9. 9. The relationship between PD and Development resarch - history ›  NJMF; DUE; DEMOS; PD did not start with the weak but with a stakeholder on the rise ›  PD has dealt with the marginalised at least since the 80’ies ›  Participation in this region is not new ›  The Ahmedabad project (Rice, 1958) ›  PRA (Participatory rural approach) ›  PAR (Participatory Action Research) ›  The reaction: Participation: the new tyranny? (Cooke & Kothari, 2001) ›  The relationship has been studied before: Dearden & Ritzi (2008); Ho et al (2009); Toyama (2010); Zander (2011)
  10. 10. Similarities (Toyama) ›  Methodological Overlap & techniques in common ›  Qualitative work is respected ›  ”deep understanding” acknowledged ›  Design & Iterative prototyping
  11. 11. Interesting relationships between PD and DR ›  HCI4D – an established field? ›  No established conference? ›  Interpreted as a subfield of HCI and ICT4D, not development research (Winthers & Toyoma)
  12. 12. Similarities and ”deep” relationships ›  Capacity building (Dearden, 2008) ›  Main research theme in development research and practice ›  Collective Ressource Approach can be read similarly ›  The roles of national unions, local unions and researchers ›  HCI as ”needs-based” HCI – In developing countries, people’s needs are addressed to less extent (Toyama, 2010)
  13. 13. Techniques in common ›  Dearden & Rizvi (2009) – overviews of techniques ›  modelling ›  walking ›  Workshops ›  (Example: Chambers, 2002 as a handbook for running workshops generally)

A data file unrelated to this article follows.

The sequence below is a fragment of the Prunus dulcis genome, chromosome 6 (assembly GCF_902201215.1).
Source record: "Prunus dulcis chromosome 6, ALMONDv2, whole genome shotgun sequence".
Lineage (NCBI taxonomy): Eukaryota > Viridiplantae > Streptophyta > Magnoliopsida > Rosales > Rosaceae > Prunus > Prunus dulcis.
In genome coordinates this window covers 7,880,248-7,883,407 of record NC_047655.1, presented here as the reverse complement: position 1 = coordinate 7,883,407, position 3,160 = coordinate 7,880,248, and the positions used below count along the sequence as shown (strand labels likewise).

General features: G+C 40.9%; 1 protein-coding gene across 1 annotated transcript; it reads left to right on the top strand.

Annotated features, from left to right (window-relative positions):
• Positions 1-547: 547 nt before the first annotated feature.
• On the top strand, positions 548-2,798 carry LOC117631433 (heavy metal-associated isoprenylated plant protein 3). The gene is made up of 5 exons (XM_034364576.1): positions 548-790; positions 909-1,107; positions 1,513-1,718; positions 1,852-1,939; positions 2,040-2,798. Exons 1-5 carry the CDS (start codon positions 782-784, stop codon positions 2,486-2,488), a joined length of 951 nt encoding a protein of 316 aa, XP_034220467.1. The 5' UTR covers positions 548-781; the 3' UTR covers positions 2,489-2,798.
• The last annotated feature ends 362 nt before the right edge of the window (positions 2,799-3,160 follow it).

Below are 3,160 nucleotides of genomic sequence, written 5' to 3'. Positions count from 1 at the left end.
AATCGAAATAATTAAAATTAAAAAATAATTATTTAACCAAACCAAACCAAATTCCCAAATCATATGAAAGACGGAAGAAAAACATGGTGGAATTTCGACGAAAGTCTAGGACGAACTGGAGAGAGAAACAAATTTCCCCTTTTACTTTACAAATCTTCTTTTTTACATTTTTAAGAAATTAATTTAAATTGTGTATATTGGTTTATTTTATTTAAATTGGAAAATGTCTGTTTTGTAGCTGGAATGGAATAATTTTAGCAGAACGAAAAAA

14. 14. Participation and hidden agendas? ›  Vigilant debate in development resarch about ”participation: the new tyranny”? ›  Example: Is participation typically co-opted? ›  Quasi-participation ›  Tool for elite? ›  This can be found in PD too; but DR has a rich literature ›  The long-term perspective on participation: Luther and reformation? (Henkel & Stirrat, 2001)
  15. 15. ICT4D conflicts ›  Toyama: HCI is criticized for generally demonstrating happy users with benefits, but not development (increased literacy, GNI, etc.) ›  For PD: Stop when the alternative is formulated? ›  The difference in profession ›  Practicality vs. Technical dazzle ›  Surprisingly, action research is not so common ›  Route to scale ›  ” HCI comprises a unique, complete theory of problem solving” (Toyama, 2010) ›  With a relatively high degree of methodological and philosophical rigour